Tag Archives: Melbourne Botanic Gardens

“My” Powerful Owl

Our visit to the Botanical Gardens on the weekend was to search for the reported Powerful Owl. We found it at the southern end of the Fern Gully walk amongst the tall pines and conifers of the New Zealand section – high up and with a small window of cleared space that we could just photograph through without too many branches and twigs in the way. It was interesting to watch as various birders and garden visitors took turns owning the owl for the period of time they stood below and watched it. Once the birders who found it, before we entered the scene, left (very easy to find a rare bird when you see people with binocs looking up into a tree with interest), we were left there watching and taking photographs. Walkers-by were interested in what we were up to and asked…suddenly “our” bird was on display and we become the tour guides – educating visitors about the large Powerful Owl. While watching with my binocs and taking photos I spouted off my facts about the bird and then was surprised when I turned around and found  a large bunch of people listening and watching…seems I am a natural show off – I thoroughly enjoyed it…I only had a few good facts:

  1. largest nocturnal bird in Australia,
  2. can be quite urbanised if the right food and daytime roosts are around,
  3. eats other birds, large brush tailed and ring tailed possums and sugar gliders,
  4. nests in large old growth tree hollows which are scare and usually only located in untouched forests hence the issue with their rareness and growing endangered status in many areas of South Eastern Australia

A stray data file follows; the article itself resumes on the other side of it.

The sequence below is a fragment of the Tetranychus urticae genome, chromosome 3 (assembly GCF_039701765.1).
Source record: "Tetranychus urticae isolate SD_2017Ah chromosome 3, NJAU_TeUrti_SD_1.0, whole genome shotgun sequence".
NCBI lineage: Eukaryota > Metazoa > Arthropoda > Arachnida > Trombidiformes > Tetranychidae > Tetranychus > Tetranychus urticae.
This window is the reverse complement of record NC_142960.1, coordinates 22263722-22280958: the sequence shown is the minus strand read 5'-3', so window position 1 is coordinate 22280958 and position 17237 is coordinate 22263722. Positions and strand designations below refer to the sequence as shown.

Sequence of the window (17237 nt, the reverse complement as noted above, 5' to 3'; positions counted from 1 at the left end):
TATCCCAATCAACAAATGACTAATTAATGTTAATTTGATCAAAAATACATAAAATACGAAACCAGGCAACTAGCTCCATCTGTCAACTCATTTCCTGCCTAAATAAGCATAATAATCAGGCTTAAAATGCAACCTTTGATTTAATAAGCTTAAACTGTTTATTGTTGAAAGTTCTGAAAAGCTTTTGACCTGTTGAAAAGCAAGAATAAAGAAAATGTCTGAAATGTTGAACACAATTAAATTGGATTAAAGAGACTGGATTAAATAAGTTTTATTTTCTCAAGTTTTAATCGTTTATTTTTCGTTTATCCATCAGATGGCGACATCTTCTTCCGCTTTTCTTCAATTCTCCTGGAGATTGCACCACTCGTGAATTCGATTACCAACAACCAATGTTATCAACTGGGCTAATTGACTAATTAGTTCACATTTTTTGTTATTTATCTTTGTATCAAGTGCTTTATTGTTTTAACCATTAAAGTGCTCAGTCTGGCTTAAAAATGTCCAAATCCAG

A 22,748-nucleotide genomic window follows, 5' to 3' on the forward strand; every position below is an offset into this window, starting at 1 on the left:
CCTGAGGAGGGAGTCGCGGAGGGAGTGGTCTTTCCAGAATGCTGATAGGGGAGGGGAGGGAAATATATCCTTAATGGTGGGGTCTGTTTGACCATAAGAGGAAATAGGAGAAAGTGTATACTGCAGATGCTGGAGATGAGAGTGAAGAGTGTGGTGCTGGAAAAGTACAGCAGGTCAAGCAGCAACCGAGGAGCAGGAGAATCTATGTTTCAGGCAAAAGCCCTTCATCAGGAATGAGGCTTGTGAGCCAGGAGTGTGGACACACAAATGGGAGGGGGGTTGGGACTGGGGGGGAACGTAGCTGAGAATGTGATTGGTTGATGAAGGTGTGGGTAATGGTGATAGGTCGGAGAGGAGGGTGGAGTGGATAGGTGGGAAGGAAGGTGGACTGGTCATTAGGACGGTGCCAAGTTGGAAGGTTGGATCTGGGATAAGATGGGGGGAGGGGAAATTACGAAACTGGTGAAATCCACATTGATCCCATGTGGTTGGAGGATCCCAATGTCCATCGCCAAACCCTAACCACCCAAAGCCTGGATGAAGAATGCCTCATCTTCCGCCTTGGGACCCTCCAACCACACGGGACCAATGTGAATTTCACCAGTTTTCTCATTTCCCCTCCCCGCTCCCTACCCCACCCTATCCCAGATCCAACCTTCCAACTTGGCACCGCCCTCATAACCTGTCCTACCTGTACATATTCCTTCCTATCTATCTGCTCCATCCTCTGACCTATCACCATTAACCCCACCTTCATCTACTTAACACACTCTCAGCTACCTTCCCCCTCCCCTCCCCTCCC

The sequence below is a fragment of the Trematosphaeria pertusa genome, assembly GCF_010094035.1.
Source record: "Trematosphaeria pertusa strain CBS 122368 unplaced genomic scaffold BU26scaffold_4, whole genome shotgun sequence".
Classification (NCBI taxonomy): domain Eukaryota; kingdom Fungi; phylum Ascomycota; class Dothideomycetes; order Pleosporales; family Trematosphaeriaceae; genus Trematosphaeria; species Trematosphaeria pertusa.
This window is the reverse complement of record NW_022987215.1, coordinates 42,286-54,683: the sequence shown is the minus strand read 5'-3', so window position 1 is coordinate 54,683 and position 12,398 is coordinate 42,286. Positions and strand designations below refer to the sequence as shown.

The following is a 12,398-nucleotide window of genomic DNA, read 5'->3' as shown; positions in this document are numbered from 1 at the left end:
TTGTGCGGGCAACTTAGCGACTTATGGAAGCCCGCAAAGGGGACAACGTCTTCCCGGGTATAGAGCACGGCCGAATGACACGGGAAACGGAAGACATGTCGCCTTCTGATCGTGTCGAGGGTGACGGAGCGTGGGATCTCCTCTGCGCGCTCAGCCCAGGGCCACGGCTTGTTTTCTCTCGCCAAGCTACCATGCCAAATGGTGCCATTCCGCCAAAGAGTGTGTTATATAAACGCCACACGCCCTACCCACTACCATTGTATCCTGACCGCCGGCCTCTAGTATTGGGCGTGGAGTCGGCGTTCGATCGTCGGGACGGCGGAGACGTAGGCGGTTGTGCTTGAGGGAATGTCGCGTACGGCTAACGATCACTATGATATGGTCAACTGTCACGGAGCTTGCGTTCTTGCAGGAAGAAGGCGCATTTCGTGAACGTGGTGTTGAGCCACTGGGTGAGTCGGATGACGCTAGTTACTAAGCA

5. mates for life (sometime over 30 years)
  6. generally sedentary (territorial) – i.e. does not migrate like many species.
  7. roosts on a branch in deep shade during the day, often seen still clutching the previous night’s catch.
  8. decapitates its catch and then roosts for the day. Animal and bird heads, old bones and white bird poo splashes on the ground and on foliage below a tree is a good indicator of a regular roost spot.
  9. Hunts throughout the trees with excellent night vision and swoops on prey using its massive talons to catch prey.
  10. Young powerful owls are large and have quite a bit of white downy feathering

 

Powerful Owl, Melbourne Botanic Gardens

Powerful Owl, Melbourne Botanic Gardens

Powerful Owl, Melbourne Botanic Gardens

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Powerful Owl, Melbourne Botanic Gardens

The owl’s attention was diverted when a small dog moved along the path towards us.

Powerful Owl, Melbourne Botanic Gardens

Back to sleep…

Bell Ringers of the Royal Gardens

On the weekend a mate and I headed to the Royal Botanic Gardens of Melbourne. A Powerful Owl had been reported and we were keen to find it. While we wandered about we also walked through the Bell Miner Colony. The Bell Miner also called a Bellbird is a small honeyeater that lives in large social groups. They are very aggressive to other birds and will defend their food source which is “bell lerp”, a sugary secretion of a small insect that feeds on gum leaves. The bird has a very distinctive call, a bell chime or ping. The ping is a territorial call and extremely loud when ones chimes next to your ear. The red marking of the eye indicates a mature adult. The gardens are one of the few locations that the species can be easily seen. They are small, olive green and usually stay high in the trees. The birds at Botanic Gardens seem to be used to people and come down quite low and with a bit of time can be photographed (and recorded).

Play to hear the colony sound from the Gardens.

Bell Miner, Melbourne Botanic Gardens

Bell Miner, Melbourne Botanic Gardens

Bell Miner, Melbourne Botanic Gardens

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Bell Miner, Melbourne Botanic Gardens

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Bell Miner, Melbourne Botanic Gardens

IV

Bell Miner, Melbourne Botanic Gardens

“ping”

Juvenile Bell Miner, Melbourne Botanic Gardens

Juvenile Bell Miner